Purchasing and revitalizing historic buildings is a true joy, especially when the revitalization project results in affordable housing for communities in need. Here, you can learn more about how converting historic buildings into affordable housing benefits everyone involved.
From Run-Down to Beautiful
Back in 1849, a Rhode Island architect designed and built the Cannelton Cotton Mill in the tiny town of Cannelton, Indiana. It was a working mill for decades until it closed in 1954, and it was added to the National Register of Historic Places in 1975. Unfortunately, as the years passed, the building began to deteriorate until it became more of an eyesore for the community than a bragging point. In 1998, the community rallied to preserve and restore the landmark, and over the course of three years, they converted this 150-year-old mill into 70 affordable apartments. Though this was a government undertaking, private investors and their companies also have options available to them.
Learning about Historic Building Revitalization
Both federal and state governments offer grants for individuals who work to revitalize historic buildings, and each grant has its own unique set of requirements. These grants are provided through State Historic Preservation Offices across the nation. Essentially, once an investor (or company) purchases the historic building, he or she can apply for grants designed to preserve that property. Additional grants and funding may be available to those who plan to convert the property into housing. Finally, you can even receive tax incentives if you preserve historic properties as part of your investments.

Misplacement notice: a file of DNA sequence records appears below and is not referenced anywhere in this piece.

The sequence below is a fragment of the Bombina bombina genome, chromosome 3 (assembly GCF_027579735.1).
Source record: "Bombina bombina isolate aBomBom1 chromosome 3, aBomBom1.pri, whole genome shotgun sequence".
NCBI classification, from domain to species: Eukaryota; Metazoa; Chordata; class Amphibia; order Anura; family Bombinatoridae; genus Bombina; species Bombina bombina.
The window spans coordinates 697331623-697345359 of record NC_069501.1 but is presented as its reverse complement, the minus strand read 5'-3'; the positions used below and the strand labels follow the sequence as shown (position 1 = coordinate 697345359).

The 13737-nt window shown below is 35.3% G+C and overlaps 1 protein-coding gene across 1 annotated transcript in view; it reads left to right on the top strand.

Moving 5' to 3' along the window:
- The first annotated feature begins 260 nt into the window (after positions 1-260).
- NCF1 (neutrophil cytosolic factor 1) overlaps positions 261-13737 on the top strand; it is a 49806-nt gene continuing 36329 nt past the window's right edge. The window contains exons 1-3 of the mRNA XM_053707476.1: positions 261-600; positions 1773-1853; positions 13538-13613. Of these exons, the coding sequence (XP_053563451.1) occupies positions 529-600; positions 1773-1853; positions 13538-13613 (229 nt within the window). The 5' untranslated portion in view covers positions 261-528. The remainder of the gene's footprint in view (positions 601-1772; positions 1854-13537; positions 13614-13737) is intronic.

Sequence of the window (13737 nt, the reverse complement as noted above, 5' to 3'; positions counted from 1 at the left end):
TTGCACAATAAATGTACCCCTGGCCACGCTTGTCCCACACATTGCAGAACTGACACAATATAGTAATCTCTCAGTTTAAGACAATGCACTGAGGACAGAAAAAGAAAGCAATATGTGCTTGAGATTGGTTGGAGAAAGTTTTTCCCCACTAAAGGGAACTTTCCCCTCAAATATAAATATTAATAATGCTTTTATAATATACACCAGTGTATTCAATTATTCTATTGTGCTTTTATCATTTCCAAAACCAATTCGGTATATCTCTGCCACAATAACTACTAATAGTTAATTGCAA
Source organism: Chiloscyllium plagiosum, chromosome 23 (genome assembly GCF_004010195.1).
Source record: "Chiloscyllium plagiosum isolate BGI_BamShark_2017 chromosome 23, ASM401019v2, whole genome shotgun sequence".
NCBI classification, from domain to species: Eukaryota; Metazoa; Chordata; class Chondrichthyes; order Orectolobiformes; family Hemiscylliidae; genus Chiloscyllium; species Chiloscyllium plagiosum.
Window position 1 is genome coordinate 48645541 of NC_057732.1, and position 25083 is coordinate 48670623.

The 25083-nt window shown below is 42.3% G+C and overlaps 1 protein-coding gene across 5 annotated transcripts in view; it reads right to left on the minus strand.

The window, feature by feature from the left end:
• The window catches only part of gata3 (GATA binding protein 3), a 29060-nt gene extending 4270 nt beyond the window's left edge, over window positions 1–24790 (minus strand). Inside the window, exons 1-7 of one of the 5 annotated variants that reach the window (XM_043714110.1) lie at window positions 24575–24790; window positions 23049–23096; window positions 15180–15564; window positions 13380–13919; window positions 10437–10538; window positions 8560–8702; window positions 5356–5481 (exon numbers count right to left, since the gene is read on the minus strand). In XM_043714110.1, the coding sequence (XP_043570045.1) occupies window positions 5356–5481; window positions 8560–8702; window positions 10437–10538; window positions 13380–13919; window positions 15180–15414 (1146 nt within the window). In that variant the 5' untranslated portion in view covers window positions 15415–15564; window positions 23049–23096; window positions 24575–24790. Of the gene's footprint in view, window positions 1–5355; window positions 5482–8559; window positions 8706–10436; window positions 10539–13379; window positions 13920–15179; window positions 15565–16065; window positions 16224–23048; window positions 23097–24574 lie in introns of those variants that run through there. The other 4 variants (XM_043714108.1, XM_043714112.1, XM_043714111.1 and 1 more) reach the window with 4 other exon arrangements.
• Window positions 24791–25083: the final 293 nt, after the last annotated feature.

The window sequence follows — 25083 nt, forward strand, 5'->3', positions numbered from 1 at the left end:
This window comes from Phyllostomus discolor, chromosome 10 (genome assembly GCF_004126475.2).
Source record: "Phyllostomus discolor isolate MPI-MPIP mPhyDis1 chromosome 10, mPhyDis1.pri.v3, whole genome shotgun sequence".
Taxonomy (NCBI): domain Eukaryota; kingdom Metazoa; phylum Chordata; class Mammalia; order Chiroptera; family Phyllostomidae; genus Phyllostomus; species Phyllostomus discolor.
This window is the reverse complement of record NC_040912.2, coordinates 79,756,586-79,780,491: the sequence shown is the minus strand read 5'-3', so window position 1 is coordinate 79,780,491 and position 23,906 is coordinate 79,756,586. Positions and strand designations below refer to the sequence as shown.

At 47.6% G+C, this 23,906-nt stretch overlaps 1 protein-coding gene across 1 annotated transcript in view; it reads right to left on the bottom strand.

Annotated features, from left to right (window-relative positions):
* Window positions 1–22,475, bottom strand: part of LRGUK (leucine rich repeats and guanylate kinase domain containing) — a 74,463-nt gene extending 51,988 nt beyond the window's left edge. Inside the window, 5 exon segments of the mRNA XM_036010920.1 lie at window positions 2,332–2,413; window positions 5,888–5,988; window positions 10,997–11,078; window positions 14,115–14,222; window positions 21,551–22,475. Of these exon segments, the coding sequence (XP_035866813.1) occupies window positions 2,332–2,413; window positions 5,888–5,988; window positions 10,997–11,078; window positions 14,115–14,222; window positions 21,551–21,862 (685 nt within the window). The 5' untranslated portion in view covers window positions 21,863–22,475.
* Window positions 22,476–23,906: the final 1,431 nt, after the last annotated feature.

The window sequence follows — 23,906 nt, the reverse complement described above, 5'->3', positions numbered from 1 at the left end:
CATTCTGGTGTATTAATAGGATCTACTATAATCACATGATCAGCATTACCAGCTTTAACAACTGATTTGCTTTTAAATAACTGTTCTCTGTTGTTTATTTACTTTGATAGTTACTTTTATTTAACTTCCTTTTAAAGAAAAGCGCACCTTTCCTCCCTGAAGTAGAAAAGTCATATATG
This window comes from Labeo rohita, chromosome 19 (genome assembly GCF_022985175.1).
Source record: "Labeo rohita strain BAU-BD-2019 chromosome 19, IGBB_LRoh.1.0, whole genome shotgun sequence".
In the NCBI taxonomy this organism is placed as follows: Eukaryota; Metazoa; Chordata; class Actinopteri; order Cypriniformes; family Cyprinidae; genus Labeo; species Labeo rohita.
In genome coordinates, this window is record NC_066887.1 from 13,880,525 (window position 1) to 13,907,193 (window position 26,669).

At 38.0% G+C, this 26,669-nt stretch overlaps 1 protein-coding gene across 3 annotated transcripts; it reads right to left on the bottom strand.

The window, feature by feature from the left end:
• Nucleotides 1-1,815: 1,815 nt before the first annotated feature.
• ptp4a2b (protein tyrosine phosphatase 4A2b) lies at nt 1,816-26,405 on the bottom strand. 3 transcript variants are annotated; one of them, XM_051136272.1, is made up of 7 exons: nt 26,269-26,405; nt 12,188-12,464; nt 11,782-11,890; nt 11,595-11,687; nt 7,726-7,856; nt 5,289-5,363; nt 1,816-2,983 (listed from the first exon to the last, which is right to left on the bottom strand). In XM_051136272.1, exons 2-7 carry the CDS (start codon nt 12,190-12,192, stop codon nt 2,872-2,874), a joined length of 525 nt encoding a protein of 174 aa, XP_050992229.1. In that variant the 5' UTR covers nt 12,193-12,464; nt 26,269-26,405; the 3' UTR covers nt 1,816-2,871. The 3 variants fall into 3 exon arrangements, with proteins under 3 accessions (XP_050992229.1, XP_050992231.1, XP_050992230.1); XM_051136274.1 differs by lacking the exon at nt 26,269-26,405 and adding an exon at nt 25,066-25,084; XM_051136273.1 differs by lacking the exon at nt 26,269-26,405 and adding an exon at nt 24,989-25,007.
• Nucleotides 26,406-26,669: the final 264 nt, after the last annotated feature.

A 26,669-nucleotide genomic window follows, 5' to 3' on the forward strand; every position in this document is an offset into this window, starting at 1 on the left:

How Revitalization Benefits the Community
Historic buildings in small towns across the country are in danger of being torn down. Small cities simply lack the budget to buy up the properties within their jurisdictions and revitalize them, so in many cases, it’s up to individual investors or their companies to take on the task. Sometimes, repairing and preserving such buildings can help create a market for tourism, which improves the communities’ revenue. In other cases, older properties may be eyesores or even dangerous, and revitalizing them can make the community look nicer and feel safer.
The Need for Affordable Housing
Affordable housing is hard to find in today’s day and age, especially with the pandemic looming and the uncertainty of the economy. Almost every city in the nation can benefit from accessible, affordable apartments, and that’s why so many investors focus on converting historic buildings like the massive Cannelton Cotton Mill into apartments. The addition of dozens of homes can thwart homelessness, improve poverty, and provide children with better, safer living arrangements.
If you’re curious about buying historic buildings, you can search the National Register of Historic Places to learn more. Though not all of these properties are up for sale, some may be – especially if you have a well-thought plan for converting them into affordable housing for the local community. You can also learn more about the grants and tax incentives available to you based on your location as well as the location of the property.